Let’s face it, you are using Octave because MATLAB is too expensive for you. Maybe you’re not student anymore and got used to play with MATLAB, but now you need the best free alternative.
Certainly, if money is not a problem, MATLAB would overperform Octave in most of their characteristics (not all of them and I’ll show you) and is surely the best option.
Fear not! GNU Octave is here, and yes, it is indeed the best alternative to MATLAB, but… it’s not the same. We know, and here I present some useful tips to avoid any conflict with your migration to the Octave world.
Needless to say but Kalman Filtering is one of the most powerful estimation processes in almost any Engineering field. From robotic vacuums to Satellite Guidance, it is everywhere. Here I will explain the how’s and why’s of the Kalman Filter (KF) in our lives.
Any decent technological project will use this robust method for the final estimation of the position of any intelligent system. The format of the given information can be, fortunately, represented as a Gaussian state.
Thanks to this property, it is possible to use Gaussian filters (KF is one of them), in order to improve the final estimation.
Gaussian modelling estimations are going to be carried in this explanation, so it is preferable to have this mathematical background (a simple understanding is enough) in order to follow the presented technique. Continue reading →
The concept of the Bitcoin is still a bit mysterious for me. The idea seems fair in a general view; however, the use of it is what worries me.
Of course, when you’re using electronic means to do your transactions, you can always have a bug or something that suddenly fucks it up. I don’t want to rely my entire income in some virtual payment. Continue reading →
All right, I know I let you abandoned for a bit. But the last trip to Barcelona and the ongoing final exams in the University haven’t given me any chance to keep this. But I’m gonna take some minutes to finally write about the visualization of our planes.
In the last post we analyzed how a plane is constructed given the equation ax+by+cz = d. Then, given the parameters of this equation, I showed you how to generate its corresponding plane in Matlab.
Now I’m gonna keep this post short (sorry for the inconvenience), but here we are going to set 3 planes in a single visualization. In a third post, we’ll make all pretty and fancy.
Well, it might not be the fanciest thing in the world but it surely looks good when you try to visualize your data. You know me, I always graph whatever I do, otherwise I don’t get many ideas. I have to see what is going on, and perhaps are many people like me.
This time I’m gonna share a very simple and nice way to visualize the solution of a linear equation system with 3 unknowns and 3 equations. Continue reading →
One of the easiest and most useful tools in Matlab is polyval, a very nice function that evaluates a polynomial function given its parameters and the range to evaluate… huh? All right, all right, we wanna be clear here, right?
Suppose we are given a polynomial function, let’s say:
and we would like to represent it in Matlab like that. Well, we cannot just write it like that. Remember Matlab is a numerical computation programm, which means, that it won’t compute any symbol. So forget it if you wanna computate something writting letters. Matlabs wants only numbers. You might put names to the variables, but still, Matlab computes only with numbers.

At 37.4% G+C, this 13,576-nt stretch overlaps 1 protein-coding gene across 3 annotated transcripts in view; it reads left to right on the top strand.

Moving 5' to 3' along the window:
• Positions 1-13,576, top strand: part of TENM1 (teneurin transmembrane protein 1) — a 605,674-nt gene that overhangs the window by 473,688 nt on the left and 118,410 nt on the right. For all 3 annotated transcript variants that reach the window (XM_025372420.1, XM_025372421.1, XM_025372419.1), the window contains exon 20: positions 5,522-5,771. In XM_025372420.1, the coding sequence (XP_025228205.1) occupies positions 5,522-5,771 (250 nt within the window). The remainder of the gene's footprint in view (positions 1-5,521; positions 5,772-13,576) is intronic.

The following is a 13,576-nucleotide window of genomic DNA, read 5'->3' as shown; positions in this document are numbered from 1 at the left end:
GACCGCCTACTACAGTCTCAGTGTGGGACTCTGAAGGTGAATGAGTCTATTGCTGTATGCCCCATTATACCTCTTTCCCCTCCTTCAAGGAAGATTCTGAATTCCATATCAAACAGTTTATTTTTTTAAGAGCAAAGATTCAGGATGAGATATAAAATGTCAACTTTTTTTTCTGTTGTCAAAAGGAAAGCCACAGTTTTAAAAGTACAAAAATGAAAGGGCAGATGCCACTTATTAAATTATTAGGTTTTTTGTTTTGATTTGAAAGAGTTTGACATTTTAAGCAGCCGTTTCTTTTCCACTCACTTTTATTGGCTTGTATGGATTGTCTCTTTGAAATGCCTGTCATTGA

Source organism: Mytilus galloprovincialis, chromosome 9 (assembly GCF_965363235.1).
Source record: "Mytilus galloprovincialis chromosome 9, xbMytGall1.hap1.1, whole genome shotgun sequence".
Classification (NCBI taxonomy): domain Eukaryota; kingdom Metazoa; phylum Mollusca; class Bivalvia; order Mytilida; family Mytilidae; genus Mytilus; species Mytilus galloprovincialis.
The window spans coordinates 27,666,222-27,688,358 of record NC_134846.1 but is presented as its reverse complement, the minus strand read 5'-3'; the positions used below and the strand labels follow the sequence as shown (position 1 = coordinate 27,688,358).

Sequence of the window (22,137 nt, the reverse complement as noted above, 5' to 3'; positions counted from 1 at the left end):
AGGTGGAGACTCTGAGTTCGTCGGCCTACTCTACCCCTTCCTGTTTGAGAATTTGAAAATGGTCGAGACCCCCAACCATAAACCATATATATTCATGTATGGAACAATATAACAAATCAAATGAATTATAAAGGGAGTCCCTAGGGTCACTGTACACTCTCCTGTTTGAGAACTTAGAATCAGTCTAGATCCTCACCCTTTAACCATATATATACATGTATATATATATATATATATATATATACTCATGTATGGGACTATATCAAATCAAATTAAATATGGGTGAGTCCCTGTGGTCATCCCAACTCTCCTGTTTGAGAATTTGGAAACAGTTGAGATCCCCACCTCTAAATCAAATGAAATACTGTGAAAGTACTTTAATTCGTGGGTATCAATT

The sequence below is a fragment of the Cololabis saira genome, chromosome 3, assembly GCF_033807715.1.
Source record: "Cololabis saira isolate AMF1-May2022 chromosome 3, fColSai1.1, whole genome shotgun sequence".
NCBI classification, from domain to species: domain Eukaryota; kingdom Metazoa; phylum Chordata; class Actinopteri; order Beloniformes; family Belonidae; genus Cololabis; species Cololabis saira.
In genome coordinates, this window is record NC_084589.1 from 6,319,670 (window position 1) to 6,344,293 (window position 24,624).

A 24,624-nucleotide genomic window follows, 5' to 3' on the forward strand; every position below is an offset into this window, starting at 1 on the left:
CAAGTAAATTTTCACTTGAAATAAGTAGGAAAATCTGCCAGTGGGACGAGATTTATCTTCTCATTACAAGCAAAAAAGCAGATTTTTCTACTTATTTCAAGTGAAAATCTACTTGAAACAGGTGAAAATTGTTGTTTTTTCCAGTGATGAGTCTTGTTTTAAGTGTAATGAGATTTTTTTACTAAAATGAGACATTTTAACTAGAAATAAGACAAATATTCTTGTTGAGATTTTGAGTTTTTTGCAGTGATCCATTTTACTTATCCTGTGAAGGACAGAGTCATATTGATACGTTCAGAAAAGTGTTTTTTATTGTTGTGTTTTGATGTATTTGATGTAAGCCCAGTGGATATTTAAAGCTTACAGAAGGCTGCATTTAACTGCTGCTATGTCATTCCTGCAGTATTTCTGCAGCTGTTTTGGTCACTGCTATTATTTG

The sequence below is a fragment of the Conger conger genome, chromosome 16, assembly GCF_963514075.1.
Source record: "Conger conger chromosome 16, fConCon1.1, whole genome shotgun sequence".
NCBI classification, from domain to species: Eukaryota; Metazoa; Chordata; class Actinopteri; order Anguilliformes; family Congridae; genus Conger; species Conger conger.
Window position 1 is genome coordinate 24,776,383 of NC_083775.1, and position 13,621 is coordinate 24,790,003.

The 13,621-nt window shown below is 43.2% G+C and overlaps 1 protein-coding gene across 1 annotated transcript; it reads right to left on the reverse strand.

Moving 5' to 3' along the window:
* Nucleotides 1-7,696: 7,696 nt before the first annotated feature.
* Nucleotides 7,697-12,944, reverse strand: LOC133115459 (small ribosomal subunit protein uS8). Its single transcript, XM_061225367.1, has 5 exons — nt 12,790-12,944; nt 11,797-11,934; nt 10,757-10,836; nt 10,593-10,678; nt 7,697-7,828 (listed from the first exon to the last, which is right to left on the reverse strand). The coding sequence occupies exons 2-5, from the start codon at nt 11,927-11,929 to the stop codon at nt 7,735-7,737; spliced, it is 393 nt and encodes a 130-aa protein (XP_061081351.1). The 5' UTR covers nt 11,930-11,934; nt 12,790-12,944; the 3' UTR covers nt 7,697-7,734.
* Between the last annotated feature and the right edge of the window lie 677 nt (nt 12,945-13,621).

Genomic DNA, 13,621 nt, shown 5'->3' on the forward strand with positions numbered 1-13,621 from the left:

Now, what to do? There’s where our great friend polyval comes to the rescue! Continue reading →
Yes, as the title says, the best Octave tutorial out there is the one made by Professor Andrew Ng from Stanford. He started his world-famous Coursera almost two years ago. Now is one of the most successful companies in the world, why? Because it really gives what it promises and more: makes you understand Science.
Well, well go deep on it by yourself. These videos down are one of the first videos that Profr. Ng made for the course “Machine Learning”. I took it a year ago in its original website ml-class.org and it amazed me. I understood everything and didn’t have to smash my head to do so.
One of the chapters of his class was about handling Octave, the best free substitute for Matlab. Are you eager to master these computing tools? Dive into Octave next to Professor Ng. I promise you will be also amazed by the clear and concise way he teaches. This, my dear people, is the best Octave tutorial ever:
So far, so good. It has been a year since I decided to get fully involved in this field of Computer Vision, and hasn’t been easy, but I gotta say it is full of surprises. My University has been strongly doing some research about it, and a proof of that is that the 3D Computer Vision course given in Coursera is actually done by a Professor in my university (tho in German). So, I think we’re moving quite strong.
Not sure if a late Easter egg, a passing joke or a permanent feature (would be fun), but Google gives us again the opportunity to play around with the common things on the internet.
This time comes all through Youtube. A new feature was added to the player of Youtube: the “Tape Mode”. You click it and your image will seem like an old VHS-cassette-like video. Quite nostalgic, I would say. I just discovered it watching some Ellen videos (I admit it, goddamit, that woman’s jokes are funny for me), and discovered this one with Steve Carell (better if you watch it in Youtube‘s website):
The legend says that they do it because of the 57th Anniversary of the commercial realease of the first VHS cassette. Well, quite a random number for me, but anyways. Not all videos have this feature. Apparently you just have to randomly find them too. Buuuu!!
Oh yeah, click “Pause” and it will keep the old effect of the cassette. These hipsters are everywhere with the electronic vintage effects. First their instagram, now this. I don’t think is gonna last, but I’d activate it for fun only.